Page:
Sunday, January 16, 2011
Hammer and Air by Amy Lane
There will always be a Hammer and an Air...
Graeme and Eirn have no words for what they are to each other. Children, clinging together in a crowded orphanage; friends, battling back to back in a school yard; and bedmates, finally bridging the gap between sleeping next to a body and allowing it to touch you in the night—all of these roles are summed up by just their names: Hammer and Air.
The innocent exploration of their newest roles is brutally marred when a violent, ill-tempered master threatens Eirn, and Eirn's "Hammer" kills the man in a fair fight. The two run off into the wide world with only each other for safety. It's difficult to forge a good life with only a blacksmith's hammer and a printer's cleverness, but together, Hammer and Eirn will learn to negotiate the dangers of magic and motion, of sex, obsession, and tenderness, and of the word that can make sense of it all—one word they must earn for themselves.
I didn't need to know exactly which fairy tale this story is based on to be sucked completely into the world. Starting from the very first scene, I knew I was going to be in a very "Brothers Grimm" situation, no Disney swans or anything floofy. This is the harsh, gritty, fairy tale world, where evil is real and not just marked with an unfortunate growth on a nose.
Eirn tells the story in a mild dialect, nothing intrusive, but it sets the tone for the story, which sometimes is very immediate -- this is happening now! -- and sometimes is a reflection on the long ago from the perspective of a much older man. This added to the fairy tale feeling, and I kept turning the pages for what happened next (I read this in one sitting and stayed up way too late.)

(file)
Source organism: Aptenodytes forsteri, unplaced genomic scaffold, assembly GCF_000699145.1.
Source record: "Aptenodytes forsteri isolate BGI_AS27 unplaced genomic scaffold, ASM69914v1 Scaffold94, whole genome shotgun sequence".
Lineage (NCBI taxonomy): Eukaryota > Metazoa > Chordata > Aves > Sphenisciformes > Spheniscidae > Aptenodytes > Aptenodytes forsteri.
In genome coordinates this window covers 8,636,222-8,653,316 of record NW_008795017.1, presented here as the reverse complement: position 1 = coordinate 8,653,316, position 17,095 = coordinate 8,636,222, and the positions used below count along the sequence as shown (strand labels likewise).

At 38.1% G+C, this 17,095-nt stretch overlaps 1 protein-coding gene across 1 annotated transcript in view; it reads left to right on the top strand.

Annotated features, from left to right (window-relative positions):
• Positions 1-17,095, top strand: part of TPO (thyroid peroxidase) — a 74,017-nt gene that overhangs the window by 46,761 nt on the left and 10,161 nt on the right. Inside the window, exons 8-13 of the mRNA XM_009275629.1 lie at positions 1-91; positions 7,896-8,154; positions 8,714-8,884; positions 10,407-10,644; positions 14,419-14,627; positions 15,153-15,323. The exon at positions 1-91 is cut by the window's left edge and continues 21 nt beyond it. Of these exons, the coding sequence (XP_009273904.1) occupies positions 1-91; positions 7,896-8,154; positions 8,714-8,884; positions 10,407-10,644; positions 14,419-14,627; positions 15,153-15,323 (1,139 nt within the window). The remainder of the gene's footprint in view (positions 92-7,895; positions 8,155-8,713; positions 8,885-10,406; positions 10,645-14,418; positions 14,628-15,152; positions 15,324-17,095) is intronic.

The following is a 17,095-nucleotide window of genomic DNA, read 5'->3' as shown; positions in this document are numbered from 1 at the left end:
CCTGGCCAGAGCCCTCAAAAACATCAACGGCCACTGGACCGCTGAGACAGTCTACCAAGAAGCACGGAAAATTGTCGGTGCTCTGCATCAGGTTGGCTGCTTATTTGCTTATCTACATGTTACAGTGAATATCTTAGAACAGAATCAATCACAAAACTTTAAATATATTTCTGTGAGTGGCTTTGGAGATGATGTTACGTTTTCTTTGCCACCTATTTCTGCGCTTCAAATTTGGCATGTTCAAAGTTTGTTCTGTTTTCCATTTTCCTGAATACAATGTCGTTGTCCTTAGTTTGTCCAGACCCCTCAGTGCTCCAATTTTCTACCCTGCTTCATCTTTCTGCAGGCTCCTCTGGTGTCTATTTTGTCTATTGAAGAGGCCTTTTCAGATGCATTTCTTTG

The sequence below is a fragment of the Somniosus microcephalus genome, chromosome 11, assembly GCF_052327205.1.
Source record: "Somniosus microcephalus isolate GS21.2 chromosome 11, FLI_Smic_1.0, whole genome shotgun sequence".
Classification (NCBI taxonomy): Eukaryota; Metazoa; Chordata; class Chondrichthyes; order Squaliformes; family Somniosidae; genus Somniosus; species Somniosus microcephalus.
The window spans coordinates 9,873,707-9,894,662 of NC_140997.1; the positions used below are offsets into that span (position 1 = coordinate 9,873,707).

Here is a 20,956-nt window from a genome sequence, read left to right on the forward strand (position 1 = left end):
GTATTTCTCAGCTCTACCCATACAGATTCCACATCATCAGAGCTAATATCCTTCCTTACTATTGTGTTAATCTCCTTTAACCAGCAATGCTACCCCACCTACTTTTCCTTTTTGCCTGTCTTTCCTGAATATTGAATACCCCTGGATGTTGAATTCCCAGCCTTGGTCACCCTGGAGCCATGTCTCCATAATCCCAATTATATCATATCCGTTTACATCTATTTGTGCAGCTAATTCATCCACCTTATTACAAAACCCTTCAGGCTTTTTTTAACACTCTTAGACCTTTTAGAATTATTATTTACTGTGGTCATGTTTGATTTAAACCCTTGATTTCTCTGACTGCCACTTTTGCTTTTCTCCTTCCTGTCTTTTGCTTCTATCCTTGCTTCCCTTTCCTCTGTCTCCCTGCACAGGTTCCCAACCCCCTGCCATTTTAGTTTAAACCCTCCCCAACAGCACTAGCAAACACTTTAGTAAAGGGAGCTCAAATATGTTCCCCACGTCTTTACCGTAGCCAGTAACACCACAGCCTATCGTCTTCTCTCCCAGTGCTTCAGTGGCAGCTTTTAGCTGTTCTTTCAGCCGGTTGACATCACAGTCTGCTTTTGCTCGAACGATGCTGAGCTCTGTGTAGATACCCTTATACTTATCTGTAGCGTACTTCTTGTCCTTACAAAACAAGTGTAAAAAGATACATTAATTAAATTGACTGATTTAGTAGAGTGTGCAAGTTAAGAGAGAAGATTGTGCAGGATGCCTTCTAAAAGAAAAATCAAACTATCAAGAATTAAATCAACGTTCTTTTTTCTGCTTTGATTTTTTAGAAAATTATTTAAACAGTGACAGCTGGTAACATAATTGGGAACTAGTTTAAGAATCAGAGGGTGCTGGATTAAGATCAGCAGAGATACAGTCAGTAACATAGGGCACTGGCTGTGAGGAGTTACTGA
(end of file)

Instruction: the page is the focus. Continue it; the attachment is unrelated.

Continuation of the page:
I loved the way the two boys grew up together and the way their relationship changed -- they were each other's protectors in a hard world, and when Hammer kills the abusive master and they go on the run, they almost don't know what to do when they find a safe haven -- they've never seen such a thing. It was both cute to watch them meet comfort and safety, and still desperate, as Hammer might well not have survived.
But be careful what you wish for -- it doesn't always take the form you expect -- and they encounter a bear with IDEAS. This worried me a bit at first, but the author handled this with skill and cleverness, and had I recalled the original story (turned out to be Snow White and Rose Red, and I need to find the original, version now) I might have worried less. Hammer's still worried, though, no matter what Eirn tells him, and here we come to one aspect of the story that bothered me.
At no time did Eirn wavered in his stated intentions, but Hammer can't seem to accept what he's told and shown, and from that comes a bit of dub-con, a situation I feel really uncomfortable with. It does at least get a couple of very important concepts through a couple of very thick skulls.
The story resolves in proper fairy tale style, although the resolution depends very much on a sudden illumination of thought, which happens really abruptly and has a certain element of personality transplant. (Normally this would send me into a frenzy but there's a reason for it.) Everyone is happy, including the reader.
The persistent feeling that Hammer's holding to his notions way past the point of reason, which directly led to the dub-con, and the initial encounter with the bear's ideas went way too smoothly, even after rereading and finding the death threat -- there's still this lingering thought of "ask first" or "Back off and wait to be invited." Maybe that's where Hammer got his death-grip on a wrong notion.
Disclaimer: I won this story on the Desert Island Keeper site, but I'm agreeing with them only cause they're right.